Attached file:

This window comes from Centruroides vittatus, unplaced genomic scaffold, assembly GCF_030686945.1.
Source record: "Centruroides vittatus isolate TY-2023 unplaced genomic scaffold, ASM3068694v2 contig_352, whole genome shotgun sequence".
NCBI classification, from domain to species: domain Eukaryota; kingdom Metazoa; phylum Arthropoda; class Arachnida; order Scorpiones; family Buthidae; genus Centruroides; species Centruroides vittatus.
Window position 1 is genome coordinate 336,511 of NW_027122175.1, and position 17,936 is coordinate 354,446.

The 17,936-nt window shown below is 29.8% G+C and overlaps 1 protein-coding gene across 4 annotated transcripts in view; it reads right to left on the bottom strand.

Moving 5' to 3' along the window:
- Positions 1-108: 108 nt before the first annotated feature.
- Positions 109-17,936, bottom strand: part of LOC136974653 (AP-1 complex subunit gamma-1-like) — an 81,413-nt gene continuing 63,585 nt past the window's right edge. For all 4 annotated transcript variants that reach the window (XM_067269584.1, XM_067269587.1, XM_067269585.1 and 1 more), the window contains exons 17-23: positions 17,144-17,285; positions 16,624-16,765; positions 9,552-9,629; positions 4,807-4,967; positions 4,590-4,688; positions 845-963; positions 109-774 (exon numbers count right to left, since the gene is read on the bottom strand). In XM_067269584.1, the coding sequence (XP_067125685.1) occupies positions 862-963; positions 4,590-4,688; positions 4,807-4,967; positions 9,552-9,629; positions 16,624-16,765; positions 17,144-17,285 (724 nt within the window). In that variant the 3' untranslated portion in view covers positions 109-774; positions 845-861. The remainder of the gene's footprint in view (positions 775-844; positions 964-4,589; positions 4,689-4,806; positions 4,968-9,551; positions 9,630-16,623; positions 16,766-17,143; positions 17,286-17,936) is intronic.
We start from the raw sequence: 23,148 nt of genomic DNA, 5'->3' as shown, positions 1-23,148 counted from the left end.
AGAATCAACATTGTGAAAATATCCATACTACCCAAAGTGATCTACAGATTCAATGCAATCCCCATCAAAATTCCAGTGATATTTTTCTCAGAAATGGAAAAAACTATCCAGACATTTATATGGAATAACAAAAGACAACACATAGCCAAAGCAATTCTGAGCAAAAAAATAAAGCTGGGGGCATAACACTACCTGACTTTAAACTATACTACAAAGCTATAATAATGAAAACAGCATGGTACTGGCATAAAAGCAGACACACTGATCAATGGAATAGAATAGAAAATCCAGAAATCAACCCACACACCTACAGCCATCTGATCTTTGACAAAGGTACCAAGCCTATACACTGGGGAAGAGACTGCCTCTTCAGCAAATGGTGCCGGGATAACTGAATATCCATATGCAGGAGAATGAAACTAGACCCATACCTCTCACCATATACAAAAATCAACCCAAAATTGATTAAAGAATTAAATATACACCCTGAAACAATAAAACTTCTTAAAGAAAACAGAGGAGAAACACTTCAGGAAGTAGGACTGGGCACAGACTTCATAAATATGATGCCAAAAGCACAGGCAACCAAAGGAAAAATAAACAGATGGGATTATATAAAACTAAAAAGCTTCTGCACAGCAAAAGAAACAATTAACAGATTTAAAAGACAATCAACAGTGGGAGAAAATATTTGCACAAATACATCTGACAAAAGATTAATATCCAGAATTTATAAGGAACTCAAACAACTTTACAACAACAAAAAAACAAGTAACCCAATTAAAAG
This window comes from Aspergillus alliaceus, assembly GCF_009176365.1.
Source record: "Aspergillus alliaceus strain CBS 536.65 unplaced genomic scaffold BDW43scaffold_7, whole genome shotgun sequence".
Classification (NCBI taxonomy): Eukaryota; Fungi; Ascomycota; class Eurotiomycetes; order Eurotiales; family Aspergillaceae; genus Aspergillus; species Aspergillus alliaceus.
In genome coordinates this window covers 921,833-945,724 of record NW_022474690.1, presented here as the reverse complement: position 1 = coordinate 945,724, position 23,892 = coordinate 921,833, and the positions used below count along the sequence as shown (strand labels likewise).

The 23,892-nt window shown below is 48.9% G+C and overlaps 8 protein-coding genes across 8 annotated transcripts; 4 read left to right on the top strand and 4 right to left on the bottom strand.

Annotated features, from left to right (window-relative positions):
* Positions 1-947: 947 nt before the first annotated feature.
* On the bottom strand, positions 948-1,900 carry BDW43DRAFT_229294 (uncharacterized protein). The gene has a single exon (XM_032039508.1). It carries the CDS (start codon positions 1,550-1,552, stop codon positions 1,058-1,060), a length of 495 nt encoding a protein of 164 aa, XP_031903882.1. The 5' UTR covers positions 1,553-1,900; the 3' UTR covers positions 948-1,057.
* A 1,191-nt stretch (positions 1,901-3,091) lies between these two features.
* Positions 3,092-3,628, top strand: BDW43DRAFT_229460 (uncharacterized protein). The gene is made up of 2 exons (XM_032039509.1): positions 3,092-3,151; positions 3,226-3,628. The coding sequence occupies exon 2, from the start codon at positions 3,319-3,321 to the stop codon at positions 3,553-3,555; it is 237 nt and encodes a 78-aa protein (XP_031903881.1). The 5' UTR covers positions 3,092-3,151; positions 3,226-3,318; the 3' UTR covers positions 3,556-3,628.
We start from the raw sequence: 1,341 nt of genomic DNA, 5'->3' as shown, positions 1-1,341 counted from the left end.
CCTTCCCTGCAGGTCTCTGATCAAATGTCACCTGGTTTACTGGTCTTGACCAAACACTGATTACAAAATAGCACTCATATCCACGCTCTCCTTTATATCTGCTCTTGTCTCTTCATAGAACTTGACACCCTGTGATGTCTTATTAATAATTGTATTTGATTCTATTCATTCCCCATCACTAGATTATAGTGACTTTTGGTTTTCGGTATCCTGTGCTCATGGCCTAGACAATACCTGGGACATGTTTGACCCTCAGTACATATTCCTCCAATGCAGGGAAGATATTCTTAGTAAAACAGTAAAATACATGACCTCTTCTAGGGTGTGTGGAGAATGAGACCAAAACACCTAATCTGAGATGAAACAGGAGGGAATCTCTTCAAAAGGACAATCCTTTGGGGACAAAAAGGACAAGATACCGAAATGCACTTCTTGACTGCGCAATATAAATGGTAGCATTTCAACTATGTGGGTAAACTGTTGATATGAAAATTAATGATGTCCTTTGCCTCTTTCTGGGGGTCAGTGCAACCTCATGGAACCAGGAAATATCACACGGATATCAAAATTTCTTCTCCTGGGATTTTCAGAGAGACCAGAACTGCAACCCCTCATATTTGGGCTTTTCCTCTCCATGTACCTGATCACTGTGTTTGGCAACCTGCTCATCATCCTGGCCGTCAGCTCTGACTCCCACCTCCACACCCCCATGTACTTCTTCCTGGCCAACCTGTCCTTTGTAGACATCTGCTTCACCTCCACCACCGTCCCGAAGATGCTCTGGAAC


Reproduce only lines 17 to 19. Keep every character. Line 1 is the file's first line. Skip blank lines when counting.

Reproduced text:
* Positions 1-947: 947 nt before the first annotated feature.
* On the bottom strand, positions 948-1,900 carry BDW43DRAFT_229294 (uncharacterized protein). The gene has a single exon (XM_032039508.1). It carries the CDS (start codon positions 1,550-1,552, stop codon positions 1,058-1,060), a length of 495 nt encoding a protein of 164 aa, XP_031903882.1. The 5' UTR covers positions 1,553-1,900; the 3' UTR covers positions 948-1,057.
* A 1,191-nt stretch (positions 1,901-3,091) lies between these two features.